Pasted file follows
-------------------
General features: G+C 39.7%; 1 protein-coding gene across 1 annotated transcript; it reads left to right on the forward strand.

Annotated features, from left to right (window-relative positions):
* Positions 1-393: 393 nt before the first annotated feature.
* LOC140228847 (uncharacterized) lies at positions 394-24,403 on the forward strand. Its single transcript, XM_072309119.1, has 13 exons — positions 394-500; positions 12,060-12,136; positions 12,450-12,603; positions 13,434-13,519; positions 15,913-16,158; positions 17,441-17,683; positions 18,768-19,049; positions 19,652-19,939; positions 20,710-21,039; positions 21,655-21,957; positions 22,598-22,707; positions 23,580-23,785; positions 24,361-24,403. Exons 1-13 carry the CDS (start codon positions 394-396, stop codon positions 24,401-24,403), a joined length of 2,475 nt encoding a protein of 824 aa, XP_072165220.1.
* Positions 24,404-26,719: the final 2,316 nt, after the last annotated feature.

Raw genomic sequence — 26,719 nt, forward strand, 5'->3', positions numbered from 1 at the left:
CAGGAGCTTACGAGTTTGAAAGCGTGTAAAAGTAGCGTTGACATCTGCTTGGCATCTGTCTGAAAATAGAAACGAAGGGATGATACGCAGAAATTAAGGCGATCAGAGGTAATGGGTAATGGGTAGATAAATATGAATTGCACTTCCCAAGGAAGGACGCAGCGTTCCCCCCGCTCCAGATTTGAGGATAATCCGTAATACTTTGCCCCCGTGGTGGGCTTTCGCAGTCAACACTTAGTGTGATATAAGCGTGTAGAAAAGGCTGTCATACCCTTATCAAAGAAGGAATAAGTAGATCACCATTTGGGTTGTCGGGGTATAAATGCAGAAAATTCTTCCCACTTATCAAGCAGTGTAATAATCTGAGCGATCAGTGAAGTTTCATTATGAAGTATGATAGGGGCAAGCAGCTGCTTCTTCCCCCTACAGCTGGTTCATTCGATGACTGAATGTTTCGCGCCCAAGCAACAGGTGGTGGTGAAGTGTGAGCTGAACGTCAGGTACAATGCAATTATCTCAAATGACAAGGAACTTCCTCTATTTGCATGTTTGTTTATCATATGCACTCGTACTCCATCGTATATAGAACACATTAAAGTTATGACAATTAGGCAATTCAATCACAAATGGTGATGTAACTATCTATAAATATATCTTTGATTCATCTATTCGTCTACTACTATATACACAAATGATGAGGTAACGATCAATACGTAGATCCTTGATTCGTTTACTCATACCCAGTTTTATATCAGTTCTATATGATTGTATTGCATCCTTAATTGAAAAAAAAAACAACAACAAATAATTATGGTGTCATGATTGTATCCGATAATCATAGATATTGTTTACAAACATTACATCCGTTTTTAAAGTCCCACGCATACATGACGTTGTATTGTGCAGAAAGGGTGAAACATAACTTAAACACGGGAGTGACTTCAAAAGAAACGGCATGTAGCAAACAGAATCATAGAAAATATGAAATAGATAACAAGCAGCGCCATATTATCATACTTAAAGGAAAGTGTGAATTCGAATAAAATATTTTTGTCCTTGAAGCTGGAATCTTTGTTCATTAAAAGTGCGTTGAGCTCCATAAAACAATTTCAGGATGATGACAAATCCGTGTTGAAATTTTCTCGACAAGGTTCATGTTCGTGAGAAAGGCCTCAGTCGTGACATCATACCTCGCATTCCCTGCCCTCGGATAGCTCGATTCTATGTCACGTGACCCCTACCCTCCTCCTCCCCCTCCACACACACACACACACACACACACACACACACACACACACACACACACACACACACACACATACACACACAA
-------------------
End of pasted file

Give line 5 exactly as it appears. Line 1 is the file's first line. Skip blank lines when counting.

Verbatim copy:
* Positions 24,404-26,719: the final 2,316 nt, after the last annotated feature.